As the Vice President of Client Solutions, I work with our Account Executives, Client Service Managers, and our Channel Sales Executive to deliver people and solutions to our clients.  Our clients include providers across all practice settings as well as consulting and technology companies that are supporting providers, payers, and Accountable Care Organizations (ACOs).

Providers are facing multiple challenges in an unprecedented transition. Navigating the shift to a value-based care environment while still operating in a fee for service reality requires more education, innovation, and better data.

Empowering clients in challenges 

The impact these initiatives will have on our clinicians during this transition is just as or even more important than the execution itself. According to a study conducted by The Advisory Board, the top 2 reasons for physician burnout are:

  1. conducting too many bureaucratic tasks
  2. spending too many hours at work

group of doctors in hospital

It’s difficult to imagine a change this significant requiring less from those delivering high quality care.

Managing this shift also requires an understanding of care across large patient populations. New business intelligence platforms are creating opportunities for providers to take structured and unstructured data from various fragmented systems and combine them into usable frameworks.

This revolution is accelerating as software like Tableau and Power BI adoption rates increase nationally.  Now all we must do is ensure that the data we are able to combine is accurate, specific, and complete.

Maximizing the use of data 

Most of the data driving value-based decisions is obtained through historical claims. Those claims are based in large part to physician documentation and the final codes associated with the encounter. In short, we need physicians to document correctly to use the power of data. That means, the very thing driving physician burnout will be even more important in the future.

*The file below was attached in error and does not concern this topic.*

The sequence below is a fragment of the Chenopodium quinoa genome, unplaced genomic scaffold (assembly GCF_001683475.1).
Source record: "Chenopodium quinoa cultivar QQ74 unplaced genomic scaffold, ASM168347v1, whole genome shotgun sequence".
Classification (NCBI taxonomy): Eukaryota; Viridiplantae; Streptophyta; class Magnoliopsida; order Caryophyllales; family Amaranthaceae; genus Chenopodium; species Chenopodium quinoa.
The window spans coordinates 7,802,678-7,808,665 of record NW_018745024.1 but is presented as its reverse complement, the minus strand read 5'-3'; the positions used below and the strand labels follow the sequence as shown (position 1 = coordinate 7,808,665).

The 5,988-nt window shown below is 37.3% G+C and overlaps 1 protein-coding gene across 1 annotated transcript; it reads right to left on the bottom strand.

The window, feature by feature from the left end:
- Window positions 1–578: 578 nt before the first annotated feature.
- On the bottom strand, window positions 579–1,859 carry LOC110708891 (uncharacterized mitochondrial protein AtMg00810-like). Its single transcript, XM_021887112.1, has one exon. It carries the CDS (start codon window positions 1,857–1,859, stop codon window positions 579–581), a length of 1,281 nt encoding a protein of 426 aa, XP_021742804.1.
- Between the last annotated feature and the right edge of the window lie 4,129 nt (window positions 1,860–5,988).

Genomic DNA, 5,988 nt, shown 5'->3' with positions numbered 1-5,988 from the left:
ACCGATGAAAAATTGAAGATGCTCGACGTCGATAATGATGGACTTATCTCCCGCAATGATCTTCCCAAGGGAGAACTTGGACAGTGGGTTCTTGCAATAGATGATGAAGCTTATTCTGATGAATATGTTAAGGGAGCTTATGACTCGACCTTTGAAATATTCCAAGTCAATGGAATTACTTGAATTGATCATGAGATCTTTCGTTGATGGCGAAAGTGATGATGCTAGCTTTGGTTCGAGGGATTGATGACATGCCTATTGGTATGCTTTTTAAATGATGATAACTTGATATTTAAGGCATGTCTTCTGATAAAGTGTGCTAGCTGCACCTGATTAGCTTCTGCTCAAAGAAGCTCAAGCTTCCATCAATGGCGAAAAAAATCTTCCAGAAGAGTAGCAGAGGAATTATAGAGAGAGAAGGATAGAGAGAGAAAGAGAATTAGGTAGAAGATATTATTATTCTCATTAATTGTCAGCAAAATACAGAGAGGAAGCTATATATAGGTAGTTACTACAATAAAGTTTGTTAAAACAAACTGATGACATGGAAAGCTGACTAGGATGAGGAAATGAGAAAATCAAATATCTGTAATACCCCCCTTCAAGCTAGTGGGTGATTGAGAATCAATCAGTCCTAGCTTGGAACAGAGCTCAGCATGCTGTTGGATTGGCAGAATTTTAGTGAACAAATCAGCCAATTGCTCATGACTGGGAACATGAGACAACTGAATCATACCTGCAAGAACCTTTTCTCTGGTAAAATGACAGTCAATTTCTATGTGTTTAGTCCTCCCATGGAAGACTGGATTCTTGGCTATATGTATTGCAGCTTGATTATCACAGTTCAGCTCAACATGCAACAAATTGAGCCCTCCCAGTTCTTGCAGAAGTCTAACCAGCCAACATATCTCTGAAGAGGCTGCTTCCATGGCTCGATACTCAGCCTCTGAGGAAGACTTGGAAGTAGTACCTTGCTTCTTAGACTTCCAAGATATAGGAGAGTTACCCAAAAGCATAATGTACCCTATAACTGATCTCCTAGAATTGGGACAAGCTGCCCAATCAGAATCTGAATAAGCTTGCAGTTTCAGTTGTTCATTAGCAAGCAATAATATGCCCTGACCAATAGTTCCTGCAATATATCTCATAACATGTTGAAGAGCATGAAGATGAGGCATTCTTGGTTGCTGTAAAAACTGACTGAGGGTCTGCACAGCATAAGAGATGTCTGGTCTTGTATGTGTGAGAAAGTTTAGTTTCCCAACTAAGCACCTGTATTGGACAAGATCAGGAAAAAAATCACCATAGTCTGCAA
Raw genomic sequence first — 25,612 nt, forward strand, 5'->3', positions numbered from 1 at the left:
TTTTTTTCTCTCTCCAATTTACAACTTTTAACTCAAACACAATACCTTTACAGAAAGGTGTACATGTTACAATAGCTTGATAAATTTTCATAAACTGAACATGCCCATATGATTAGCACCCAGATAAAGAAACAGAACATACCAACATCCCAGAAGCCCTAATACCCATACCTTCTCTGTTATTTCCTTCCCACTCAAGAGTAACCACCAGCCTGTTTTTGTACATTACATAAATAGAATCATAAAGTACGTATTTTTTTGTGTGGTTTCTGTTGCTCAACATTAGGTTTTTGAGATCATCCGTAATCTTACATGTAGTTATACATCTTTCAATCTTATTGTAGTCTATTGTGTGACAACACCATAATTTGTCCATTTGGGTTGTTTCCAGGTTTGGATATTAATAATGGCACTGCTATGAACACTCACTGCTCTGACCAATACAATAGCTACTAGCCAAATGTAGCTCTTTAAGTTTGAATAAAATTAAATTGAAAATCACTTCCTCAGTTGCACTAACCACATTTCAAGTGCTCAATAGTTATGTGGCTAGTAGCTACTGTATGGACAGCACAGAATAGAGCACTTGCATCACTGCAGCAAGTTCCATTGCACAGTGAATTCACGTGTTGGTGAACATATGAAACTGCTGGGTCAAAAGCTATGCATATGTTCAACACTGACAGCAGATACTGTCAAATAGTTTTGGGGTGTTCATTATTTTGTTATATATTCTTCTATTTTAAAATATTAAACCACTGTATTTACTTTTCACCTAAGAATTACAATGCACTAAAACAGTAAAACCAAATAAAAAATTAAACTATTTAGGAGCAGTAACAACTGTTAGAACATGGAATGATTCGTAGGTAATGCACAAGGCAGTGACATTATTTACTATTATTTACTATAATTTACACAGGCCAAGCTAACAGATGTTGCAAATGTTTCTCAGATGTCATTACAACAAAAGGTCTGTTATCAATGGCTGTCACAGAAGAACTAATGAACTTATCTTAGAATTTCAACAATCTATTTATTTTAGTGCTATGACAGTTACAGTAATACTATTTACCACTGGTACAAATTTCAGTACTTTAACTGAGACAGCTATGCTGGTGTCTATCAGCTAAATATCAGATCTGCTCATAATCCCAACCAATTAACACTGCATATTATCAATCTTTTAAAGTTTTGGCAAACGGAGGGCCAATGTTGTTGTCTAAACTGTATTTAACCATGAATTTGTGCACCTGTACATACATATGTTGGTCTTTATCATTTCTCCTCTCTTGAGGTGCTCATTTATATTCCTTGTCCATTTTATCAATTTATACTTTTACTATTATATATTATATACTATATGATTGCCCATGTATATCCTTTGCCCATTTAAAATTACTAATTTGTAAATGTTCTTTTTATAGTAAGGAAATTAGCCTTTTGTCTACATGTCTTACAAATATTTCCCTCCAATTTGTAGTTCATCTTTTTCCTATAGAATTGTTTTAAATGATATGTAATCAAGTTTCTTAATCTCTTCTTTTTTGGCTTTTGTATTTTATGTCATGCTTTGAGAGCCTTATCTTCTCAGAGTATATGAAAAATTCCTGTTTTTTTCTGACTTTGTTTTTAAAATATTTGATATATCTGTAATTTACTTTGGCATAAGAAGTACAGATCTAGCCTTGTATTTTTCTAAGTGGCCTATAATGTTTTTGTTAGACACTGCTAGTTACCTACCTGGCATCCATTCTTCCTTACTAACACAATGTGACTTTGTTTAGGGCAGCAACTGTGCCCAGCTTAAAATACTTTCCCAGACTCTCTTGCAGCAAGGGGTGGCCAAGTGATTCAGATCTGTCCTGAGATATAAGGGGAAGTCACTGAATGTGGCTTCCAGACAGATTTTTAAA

So how does the industry motivate our talented clinicians to get better at documenting their work while simultaneously freeing them of the administrative tasks that bog down their day? It’s a multi-billion dollar question without an easy answer.

There are different challenges within each clinical setting when it comes to physician documentation.  For instance:

  • physicians perform point of patient care coding in many practices
  • internal clinical documentation improvement teams aid documentation in hospital settings, as they perform concurrent reviews of each case and/or through retrospective queries from the coding team

patient data

It could be argued that those support structures add to physician burnout/frustration despite industry information that confirms their benefit. Based on feedback from our clients and consultants, the quality of the information being presented to our physicians is the primary definer of how they view the associated task.

At Harmony, we have the privilege of supporting our clients’ clinicians within inpatient and outpatient documentation improvement settings. Our talented consultants provide in-person education and work diligently to inspire behavior that is in the best interest of the organizations and people we serve.

We recruit experts with robust clinical backgrounds and experience in a variety of health care settings. The difference between average performance and excellent performance of clinical documentation specialists is exponentially more valuable than the output of accepted industry metrics.

Navigating a complex environment 

On an average week, our CDI consultants will send over 1,500 clarifications to physicians. Those requests are made with the end in mind. We advocate a physician-centric approach with the understanding that each second we take away from patient interaction must add value.

Our goal at Harmony is to provide clinicians with feedback and knowledge to document their care correctly the first time. There will always need to be a second set of eyes considering the complex rules around healthcare reimbursement. We should not expect physicians to know those intricate details; however, we must implore documentation best practices.

The value of proper documentation is that it ensures that compliance and quality measures are met today while safeguarding the value of the data that will be used in the future. If done correctly through knowledge transfer, we can give back the most valuable commodity our physicians are asking for: time with patients, not paperwork.


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